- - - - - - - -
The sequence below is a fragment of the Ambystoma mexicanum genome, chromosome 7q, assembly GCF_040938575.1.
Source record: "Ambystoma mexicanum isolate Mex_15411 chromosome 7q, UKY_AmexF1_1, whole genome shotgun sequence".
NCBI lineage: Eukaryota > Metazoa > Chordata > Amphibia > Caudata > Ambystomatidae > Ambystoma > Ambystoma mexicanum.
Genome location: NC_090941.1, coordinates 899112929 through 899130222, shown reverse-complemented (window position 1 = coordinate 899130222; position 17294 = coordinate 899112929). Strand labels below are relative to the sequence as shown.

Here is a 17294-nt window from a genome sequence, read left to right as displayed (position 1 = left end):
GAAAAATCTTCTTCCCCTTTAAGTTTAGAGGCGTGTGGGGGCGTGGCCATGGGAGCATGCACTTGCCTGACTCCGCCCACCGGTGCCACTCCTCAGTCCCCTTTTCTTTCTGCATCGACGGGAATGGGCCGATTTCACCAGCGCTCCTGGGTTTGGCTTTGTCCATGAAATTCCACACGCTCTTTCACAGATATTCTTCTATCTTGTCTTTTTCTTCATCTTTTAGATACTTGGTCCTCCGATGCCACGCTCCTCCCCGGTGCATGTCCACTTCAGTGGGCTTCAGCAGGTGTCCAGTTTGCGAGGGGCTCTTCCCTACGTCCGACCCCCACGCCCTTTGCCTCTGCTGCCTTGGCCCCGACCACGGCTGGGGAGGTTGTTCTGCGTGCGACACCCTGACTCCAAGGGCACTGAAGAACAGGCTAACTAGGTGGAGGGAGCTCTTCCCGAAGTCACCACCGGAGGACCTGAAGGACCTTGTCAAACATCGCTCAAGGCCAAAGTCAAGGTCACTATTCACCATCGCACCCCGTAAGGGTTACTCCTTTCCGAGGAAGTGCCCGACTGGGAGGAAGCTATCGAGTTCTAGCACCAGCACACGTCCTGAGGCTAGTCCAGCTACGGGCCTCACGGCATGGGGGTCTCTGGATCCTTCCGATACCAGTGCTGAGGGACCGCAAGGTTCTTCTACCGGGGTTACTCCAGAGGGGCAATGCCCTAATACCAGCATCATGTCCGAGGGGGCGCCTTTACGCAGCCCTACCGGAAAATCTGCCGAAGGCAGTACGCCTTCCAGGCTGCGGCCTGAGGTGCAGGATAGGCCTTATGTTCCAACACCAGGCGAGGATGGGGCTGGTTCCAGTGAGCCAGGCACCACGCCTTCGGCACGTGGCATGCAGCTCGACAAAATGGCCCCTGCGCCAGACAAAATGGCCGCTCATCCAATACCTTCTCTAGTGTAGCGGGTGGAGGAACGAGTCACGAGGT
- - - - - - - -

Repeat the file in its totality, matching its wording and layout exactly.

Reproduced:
The sequence below is a fragment of the Ambystoma mexicanum genome, chromosome 7q, assembly GCF_040938575.1.
Source record: "Ambystoma mexicanum isolate Mex_15411 chromosome 7q, UKY_AmexF1_1, whole genome shotgun sequence".
NCBI lineage: Eukaryota > Metazoa > Chordata > Amphibia > Caudata > Ambystomatidae > Ambystoma > Ambystoma mexicanum.
Genome location: NC_090941.1, coordinates 899112929 through 899130222, shown reverse-complemented (window position 1 = coordinate 899130222; position 17294 = coordinate 899112929). Strand labels below are relative to the sequence as shown.

Here is a 17294-nt window from a genome sequence, read left to right as displayed (position 1 = left end):
GAAAAATCTTCTTCCCCTTTAAGTTTAGAGGCGTGTGGGGGCGTGGCCATGGGAGCATGCACTTGCCTGACTCCGCCCACCGGTGCCACTCCTCAGTCCCCTTTTCTTTCTGCATCGACGGGAATGGGCCGATTTCACCAGCGCTCCTGGGTTTGGCTTTGTCCATGAAATTCCACACGCTCTTTCACAGATATTCTTCTATCTTGTCTTTTTCTTCATCTTTTAGATACTTGGTCCTCCGATGCCACGCTCCTCCCCGGTGCATGTCCACTTCAGTGGGCTTCAGCAGGTGTCCAGTTTGCGAGGGGCTCTTCCCTACGTCCGACCCCCACGCCCTTTGCCTCTGCTGCCTTGGCCCCGACCACGGCTGGGGAGGTTGTTCTGCGTGCGACACCCTGACTCCAAGGGCACTGAAGAACAGGCTAACTAGGTGGAGGGAGCTCTTCCCGAAGTCACCACCGGAGGACCTGAAGGACCTTGTCAAACATCGCTCAAGGCCAAAGTCAAGGTCACTATTCACCATCGCACCCCGTAAGGGTTACTCCTTTCCGAGGAAGTGCCCGACTGGGAGGAAGCTATCGAGTTCTAGCACCAGCACACGTCCTGAGGCTAGTCCAGCTACGGGCCTCACGGCATGGGGGTCTCTGGATCCTTCCGATACCAGTGCTGAGGGACCGCAAGGTTCTTCTACCGGGGTTACTCCAGAGGGGCAATGCCCTAATACCAGCATCATGTCCGAGGGGGCGCCTTTACGCAGCCCTACCGGAAAATCTGCCGAAGGCAGTACGCCTTCCAGGCTGCGGCCTGAGGTGCAGGATAGGCCTTATGTTCCAACACCAGGCGAGGATGGGGCTGGTTCCAGTGAGCCAGGCACCACGCCTTCGGCACGTGGCATGCAGCTCGACAAAATGGCCCCTGCGCCAGACAAAATGGCCGCTCATCCAATACCTTCTCTAGTGTAGCGGGTGGAGGAACGAGTCACGAGGT